SUNNYSIDE — The school board work session on Monday, Sept. 14, largely discussed connectivity issues throughout the district, updates on how virtual learning is progressing, and evaluating the return of small groups of students – specifically differently-abled students.
Executive Director of Teaching and Learning Angel Carrizales explained to the board how during the week of Sept. 14-18, evaluations were made for students who may need special education and English assessments for monolingual students.
“There has been a lot of work that has happened in the last couple weeks to do that in a safe manner. It was really important to us as we know that it is a challenge for those populations of kids to do remote learning effectively,” Carrizales conveyed.
The executive director added there were plans being put in place to add additional groups of students with a significant need for in-person learning such as students who don’t have the option for internet connectivity, students with mental health needs, homeless students, students who are at higher risk academically – especially those who may not graduate – and early learners from grades K-third.
Carrizales explained, “The rationale for the last population is because they’re still learning how to do school. It’s a challenge to do that if their first experience as kindergartners is in a virtual way.”
Board member Michelle Perry posed the question of how soon the majority of students can return. She brought to attention the Department of Health and the Yakima Health District (YHD) were discussing beginning to go into the hybrid model or full classroom return with social distancing, potentially as soon as Oct. 1.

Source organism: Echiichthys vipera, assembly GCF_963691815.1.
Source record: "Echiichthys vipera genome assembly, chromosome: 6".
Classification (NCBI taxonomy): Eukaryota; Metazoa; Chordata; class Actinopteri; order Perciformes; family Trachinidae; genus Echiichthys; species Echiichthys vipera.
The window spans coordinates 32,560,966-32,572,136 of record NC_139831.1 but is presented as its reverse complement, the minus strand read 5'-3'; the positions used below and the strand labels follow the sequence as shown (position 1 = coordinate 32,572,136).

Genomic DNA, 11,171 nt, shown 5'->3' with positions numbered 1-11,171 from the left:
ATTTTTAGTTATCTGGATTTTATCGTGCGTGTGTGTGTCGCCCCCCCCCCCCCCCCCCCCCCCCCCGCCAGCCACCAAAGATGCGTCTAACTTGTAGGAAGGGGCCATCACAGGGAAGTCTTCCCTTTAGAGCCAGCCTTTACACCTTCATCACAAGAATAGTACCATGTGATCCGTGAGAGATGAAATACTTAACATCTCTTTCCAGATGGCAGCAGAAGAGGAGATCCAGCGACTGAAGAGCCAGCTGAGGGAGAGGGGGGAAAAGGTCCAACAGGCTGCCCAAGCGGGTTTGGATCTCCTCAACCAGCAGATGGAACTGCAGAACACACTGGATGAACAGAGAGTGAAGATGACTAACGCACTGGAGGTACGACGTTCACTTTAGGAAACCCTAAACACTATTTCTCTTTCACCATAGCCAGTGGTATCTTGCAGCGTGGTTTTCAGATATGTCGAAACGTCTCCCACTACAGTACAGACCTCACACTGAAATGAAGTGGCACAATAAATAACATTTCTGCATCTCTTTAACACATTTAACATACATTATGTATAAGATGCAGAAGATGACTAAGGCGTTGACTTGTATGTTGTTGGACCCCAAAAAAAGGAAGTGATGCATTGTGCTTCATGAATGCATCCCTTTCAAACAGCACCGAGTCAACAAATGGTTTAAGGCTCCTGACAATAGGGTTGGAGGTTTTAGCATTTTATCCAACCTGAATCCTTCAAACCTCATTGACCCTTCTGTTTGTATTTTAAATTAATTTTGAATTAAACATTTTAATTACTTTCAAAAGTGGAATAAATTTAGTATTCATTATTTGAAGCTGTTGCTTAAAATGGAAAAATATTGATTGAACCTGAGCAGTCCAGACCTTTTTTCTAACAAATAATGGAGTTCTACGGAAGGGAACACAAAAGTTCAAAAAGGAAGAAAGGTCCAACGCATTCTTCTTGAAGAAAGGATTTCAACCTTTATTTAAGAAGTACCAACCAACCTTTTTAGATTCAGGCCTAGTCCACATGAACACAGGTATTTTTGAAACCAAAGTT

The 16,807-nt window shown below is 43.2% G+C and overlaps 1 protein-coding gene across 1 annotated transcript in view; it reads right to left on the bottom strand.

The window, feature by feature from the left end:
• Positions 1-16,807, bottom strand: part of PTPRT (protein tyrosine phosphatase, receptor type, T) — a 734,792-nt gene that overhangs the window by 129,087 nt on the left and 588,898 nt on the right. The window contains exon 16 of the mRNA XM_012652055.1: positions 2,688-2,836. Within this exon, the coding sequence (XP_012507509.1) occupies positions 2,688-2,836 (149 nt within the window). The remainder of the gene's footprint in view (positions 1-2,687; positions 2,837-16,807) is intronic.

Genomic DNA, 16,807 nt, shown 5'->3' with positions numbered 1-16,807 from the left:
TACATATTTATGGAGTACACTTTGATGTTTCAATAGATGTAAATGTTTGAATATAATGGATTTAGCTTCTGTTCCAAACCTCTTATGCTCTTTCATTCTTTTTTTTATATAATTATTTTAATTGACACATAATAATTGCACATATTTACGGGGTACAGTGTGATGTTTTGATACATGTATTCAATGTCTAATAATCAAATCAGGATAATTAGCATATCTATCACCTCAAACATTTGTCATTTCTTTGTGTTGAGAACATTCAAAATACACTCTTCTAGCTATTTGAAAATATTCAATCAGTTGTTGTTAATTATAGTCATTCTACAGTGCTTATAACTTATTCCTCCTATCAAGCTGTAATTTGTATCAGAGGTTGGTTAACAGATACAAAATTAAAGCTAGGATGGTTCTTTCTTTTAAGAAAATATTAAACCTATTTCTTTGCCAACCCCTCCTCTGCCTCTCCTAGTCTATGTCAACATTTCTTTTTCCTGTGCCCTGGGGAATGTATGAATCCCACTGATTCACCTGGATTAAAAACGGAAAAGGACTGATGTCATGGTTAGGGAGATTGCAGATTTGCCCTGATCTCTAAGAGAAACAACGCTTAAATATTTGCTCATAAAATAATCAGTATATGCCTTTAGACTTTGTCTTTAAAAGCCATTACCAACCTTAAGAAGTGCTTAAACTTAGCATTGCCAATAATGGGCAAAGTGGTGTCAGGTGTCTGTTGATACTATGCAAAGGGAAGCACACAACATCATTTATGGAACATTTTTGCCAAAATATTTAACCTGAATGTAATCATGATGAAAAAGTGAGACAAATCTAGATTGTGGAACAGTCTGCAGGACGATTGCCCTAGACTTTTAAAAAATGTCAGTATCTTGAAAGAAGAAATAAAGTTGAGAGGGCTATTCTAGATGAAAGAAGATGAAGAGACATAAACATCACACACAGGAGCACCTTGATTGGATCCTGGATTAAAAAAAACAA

Perry asked if students in Sunnyside could return into hybrid by Oct. 1 if it is, indeed, deemed by the Department of Health or YHD for a safe return, “Or are we still having to abide by giving the teachers a two week notice that we’re going to be going back to that point or can we be doing that now?” She asked.
Superintendent Kevin McKay expressed that an immediate transition into a hybrid model would need to be discussed with teachers and the certified employee group first due to the Memorandum of Understanding (MOU) – a temporary contractually binding agreement between the district and employees.
The MOU in place for teachers to go from distance learning to a hybrid model of alternating remote learning and in class learning requires a period of time to allow for that transition.
“We have a binding agreement, approved by the board, and that agreement requires us to provide 15 days’ notice between transitioning from one instructional program – distance learning – into another one,” McKay confirmed.
“We abide by the contracts we sign and are approved by the board and we are bound to that.”
McKay explained he expects to see an update from the YHD and the Department of Health providing further guidance on how students can return to in-person instruction safely this week.